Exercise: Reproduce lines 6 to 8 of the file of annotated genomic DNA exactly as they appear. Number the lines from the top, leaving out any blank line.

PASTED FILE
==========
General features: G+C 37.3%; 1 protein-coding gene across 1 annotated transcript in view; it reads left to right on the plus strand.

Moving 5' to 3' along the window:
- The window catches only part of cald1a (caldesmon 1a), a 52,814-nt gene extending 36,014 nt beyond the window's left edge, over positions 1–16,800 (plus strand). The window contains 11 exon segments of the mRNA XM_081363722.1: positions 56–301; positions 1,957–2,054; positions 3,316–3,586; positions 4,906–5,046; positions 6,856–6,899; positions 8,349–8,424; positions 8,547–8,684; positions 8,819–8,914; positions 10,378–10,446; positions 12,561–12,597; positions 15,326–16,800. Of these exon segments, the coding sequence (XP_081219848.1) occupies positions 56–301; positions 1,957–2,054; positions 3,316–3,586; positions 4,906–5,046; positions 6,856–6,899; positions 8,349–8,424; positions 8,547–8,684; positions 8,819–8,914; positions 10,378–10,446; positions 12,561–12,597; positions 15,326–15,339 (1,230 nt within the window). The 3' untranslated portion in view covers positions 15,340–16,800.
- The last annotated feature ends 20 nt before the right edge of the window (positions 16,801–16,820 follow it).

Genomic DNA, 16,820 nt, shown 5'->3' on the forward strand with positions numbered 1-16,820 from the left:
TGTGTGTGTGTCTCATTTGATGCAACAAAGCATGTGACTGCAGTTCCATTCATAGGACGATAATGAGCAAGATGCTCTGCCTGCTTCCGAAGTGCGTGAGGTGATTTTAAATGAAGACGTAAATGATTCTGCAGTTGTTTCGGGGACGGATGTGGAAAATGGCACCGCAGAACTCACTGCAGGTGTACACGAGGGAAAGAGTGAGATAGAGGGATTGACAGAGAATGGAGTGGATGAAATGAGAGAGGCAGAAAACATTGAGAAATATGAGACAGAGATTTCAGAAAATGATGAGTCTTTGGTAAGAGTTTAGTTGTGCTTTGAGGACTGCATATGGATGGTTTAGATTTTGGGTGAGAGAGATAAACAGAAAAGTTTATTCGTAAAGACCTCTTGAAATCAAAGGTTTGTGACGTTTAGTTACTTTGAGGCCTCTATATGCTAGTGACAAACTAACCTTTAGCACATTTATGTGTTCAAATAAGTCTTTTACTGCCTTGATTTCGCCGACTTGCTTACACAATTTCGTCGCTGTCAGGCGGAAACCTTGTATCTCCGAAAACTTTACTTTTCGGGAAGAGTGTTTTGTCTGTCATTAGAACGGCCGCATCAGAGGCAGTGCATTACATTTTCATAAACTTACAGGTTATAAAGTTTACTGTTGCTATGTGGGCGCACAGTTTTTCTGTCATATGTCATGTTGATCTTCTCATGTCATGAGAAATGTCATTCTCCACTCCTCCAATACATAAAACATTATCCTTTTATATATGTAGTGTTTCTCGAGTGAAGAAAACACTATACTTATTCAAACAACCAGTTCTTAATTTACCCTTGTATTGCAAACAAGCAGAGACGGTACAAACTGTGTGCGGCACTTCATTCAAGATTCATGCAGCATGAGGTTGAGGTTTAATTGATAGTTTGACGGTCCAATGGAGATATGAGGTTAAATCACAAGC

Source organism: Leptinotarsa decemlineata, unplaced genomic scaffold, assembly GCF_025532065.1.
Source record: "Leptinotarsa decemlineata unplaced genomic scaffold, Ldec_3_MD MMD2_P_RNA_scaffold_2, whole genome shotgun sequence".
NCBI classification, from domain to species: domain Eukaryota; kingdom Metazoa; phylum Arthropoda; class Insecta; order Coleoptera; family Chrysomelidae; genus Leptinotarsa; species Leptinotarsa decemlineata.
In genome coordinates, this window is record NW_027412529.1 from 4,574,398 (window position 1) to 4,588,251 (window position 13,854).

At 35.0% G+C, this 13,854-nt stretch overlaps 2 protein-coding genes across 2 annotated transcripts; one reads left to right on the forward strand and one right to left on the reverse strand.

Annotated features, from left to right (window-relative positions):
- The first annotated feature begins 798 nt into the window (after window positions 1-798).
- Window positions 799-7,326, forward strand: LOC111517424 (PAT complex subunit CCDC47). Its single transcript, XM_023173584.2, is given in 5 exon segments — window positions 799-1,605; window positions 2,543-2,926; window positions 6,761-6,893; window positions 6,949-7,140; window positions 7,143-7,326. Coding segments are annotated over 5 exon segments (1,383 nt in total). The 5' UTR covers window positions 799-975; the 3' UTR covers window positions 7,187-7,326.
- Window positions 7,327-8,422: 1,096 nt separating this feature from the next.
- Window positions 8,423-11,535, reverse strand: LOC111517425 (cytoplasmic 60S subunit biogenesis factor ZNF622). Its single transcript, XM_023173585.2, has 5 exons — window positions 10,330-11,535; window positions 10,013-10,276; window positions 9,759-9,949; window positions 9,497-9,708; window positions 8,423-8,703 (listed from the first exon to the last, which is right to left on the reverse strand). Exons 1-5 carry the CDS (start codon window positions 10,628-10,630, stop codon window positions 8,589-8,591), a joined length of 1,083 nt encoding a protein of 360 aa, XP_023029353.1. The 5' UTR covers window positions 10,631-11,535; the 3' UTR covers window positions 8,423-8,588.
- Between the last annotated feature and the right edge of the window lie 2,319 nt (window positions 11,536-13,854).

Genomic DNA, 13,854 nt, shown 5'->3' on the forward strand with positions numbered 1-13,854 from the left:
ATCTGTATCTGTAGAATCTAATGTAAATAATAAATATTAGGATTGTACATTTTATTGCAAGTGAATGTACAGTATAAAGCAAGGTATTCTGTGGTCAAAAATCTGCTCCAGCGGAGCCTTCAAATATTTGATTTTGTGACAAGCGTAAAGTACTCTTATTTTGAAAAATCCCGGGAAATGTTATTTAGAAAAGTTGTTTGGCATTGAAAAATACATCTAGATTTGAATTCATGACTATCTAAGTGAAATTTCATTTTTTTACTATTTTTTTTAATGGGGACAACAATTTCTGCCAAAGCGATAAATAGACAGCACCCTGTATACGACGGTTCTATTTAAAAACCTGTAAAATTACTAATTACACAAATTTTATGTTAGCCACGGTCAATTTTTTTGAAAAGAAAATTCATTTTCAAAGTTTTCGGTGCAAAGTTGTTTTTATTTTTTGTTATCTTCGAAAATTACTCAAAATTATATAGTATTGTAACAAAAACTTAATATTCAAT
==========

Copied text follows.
TGTGTGTGTGTCTCATTTGATGCAACAAAGCATGTGACTGCAGTTCCATTCATAGGACGATAATGAGCAAGATGCTCTGCCTGCTTCCGAAGTGCGTGAGGTGATTTTAAATGAAGACGTAAATGATTCTGCAGTTGTTTCGGGGACGGATGTGGAAAATGGCACCGCAGAACTCACTGCAGGTGTACACGAGGGAAAGAGTGAGATAGAGGGATTGACAGAGAATGGAGTGGATGAAATGAGAGAGGCAGAAAACATTGAGAAATATGAGACAGAGATTTCAGAAAATGATGAGTCTTTGGTAAGAGTTTAGTTGTGCTTTGAGGACTGCATATGGATGGTTTAGATTTTGGGTGAGAGAGATAAACAGAAAAGTTTATTCGTAAAGACCTCTTGAAATCAAAGGTTTGTGACGTTTAGTTACTTTGAGGCCTCTATATGCTAGTGACAAACTAACCTTTAGCACATTTATGTGTTCAAATAAGTCTTTTACTGCCTTGATTTCGCCGACTTGCTTACACAATTTCGTCGCTGTCAGGCGGAAACCTTGTATCTCCGAAAACTTTACTTTTCGGGAAGAGTGTTTTGTCTGTCATTAGAACGGCCGCATCAGAGGCAGTGCATTACATTTTCATAAACTTACAGGTTATAAAGTTTACTGTTGCTATGTGGGCGCACAGTTTTTCTGTCATATGTCATGTTGATCTTCTCATGTCATGAGAAATGTCATTCTCCACTCCTCCAATACATAAAACATTATCCTTTTATATATGTAGTGTTTCTCGAGTGAAGAAAACACTATACTTATTCAAACAACCAGTTCTTAATTTACCCTTGTATTGCAAACAAGCAGAGACGGTACAAACTGTGTGCGGCACTTCATTCAAGATTCATGCAGCATGAGGTTGAGGTTTAATTGATAGTTTGACGGTCCAATGGAGATATGAGGTTAAATCACAAGC

Source organism: Leptinotarsa decemlineata, unplaced genomic scaffold, assembly GCF_025532065.1.
Source record: "Leptinotarsa decemlineata unplaced genomic scaffold, Ldec_3_MD MMD2_P_RNA_scaffold_2, whole genome shotgun sequence".